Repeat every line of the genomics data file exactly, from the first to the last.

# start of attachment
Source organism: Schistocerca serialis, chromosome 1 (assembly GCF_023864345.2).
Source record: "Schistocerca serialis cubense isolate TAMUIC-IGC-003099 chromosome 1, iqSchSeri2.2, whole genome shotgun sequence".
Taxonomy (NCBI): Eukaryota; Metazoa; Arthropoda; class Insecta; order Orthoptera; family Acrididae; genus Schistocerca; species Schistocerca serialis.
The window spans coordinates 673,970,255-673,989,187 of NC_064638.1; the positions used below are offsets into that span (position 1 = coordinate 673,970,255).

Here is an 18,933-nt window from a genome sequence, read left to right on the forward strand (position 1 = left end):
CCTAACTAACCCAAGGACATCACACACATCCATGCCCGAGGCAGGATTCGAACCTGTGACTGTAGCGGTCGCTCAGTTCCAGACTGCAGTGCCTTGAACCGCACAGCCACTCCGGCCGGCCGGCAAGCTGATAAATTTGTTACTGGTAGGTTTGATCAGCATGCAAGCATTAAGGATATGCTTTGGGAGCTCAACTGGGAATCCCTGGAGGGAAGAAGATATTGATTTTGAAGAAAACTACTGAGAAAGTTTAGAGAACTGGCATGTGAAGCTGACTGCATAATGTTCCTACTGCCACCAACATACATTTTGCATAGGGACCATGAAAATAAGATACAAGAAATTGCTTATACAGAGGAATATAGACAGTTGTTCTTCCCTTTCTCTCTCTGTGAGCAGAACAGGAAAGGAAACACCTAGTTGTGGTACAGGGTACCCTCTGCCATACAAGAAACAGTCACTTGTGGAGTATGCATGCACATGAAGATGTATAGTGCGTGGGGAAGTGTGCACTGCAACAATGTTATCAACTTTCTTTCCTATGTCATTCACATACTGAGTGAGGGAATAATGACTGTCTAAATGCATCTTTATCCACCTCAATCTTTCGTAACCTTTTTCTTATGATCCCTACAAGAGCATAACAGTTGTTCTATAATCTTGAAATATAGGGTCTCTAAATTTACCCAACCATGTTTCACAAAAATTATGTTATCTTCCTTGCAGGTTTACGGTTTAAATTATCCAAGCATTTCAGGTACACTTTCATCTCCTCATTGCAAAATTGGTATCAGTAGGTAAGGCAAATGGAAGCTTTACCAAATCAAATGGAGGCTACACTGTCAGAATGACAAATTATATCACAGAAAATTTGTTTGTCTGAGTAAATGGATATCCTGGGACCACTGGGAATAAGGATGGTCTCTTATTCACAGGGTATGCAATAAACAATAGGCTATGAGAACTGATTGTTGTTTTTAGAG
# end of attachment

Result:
Source organism: Schistocerca serialis, chromosome 1 (assembly GCF_023864345.2).
Source record: "Schistocerca serialis cubense isolate TAMUIC-IGC-003099 chromosome 1, iqSchSeri2.2, whole genome shotgun sequence".
Taxonomy (NCBI): Eukaryota; Metazoa; Arthropoda; class Insecta; order Orthoptera; family Acrididae; genus Schistocerca; species Schistocerca serialis.
The window spans coordinates 673,970,255-673,989,187 of NC_064638.1; the positions used below are offsets into that span (position 1 = coordinate 673,970,255).

Here is an 18,933-nt window from a genome sequence, read left to right on the forward strand (position 1 = left end):
CCTAACTAACCCAAGGACATCACACACATCCATGCCCGAGGCAGGATTCGAACCTGTGACTGTAGCGGTCGCTCAGTTCCAGACTGCAGTGCCTTGAACCGCACAGCCACTCCGGCCGGCCGGCAAGCTGATAAATTTGTTACTGGTAGGTTTGATCAGCATGCAAGCATTAAGGATATGCTTTGGGAGCTCAACTGGGAATCCCTGGAGGGAAGAAGATATTGATTTTGAAGAAAACTACTGAGAAAGTTTAGAGAACTGGCATGTGAAGCTGACTGCATAATGTTCCTACTGCCACCAACATACATTTTGCATAGGGACCATGAAAATAAGATACAAGAAATTGCTTATACAGAGGAATATAGACAGTTGTTCTTCCCTTTCTCTCTCTGTGAGCAGAACAGGAAAGGAAACACCTAGTTGTGGTACAGGGTACCCTCTGCCATACAAGAAACAGTCACTTGTGGAGTATGCATGCACATGAAGATGTATAGTGCGTGGGGAAGTGTGCACTGCAACAATGTTATCAACTTTCTTTCCTATGTCATTCACATACTGAGTGAGGGAATAATGACTGTCTAAATGCATCTTTATCCACCTCAATCTTTCGTAACCTTTTTCTTATGATCCCTACAAGAGCATAACAGTTGTTCTATAATCTTGAAATATAGGGTCTCTAAATTTACCCAACCATGTTTCACAAAAATTATGTTATCTTCCTTGCAGGTTTACGGTTTAAATTATCCAAGCATTTCAGGTACACTTTCATCTCCTCATTGCAAAATTGGTATCAGTAGGTAAGGCAAATGGAAGCTTTACCAAATCAAATGGAGGCTACACTGTCAGAATGACAAATTATATCACAGAAAATTTGTTTGTCTGAGTAAATGGATATCCTGGGACCACTGGGAATAAGGATGGTCTCTTATTCACAGGGTATGCAATAAACAATAGGCTATGAGAACTGATTGTTGTTTTTAGAG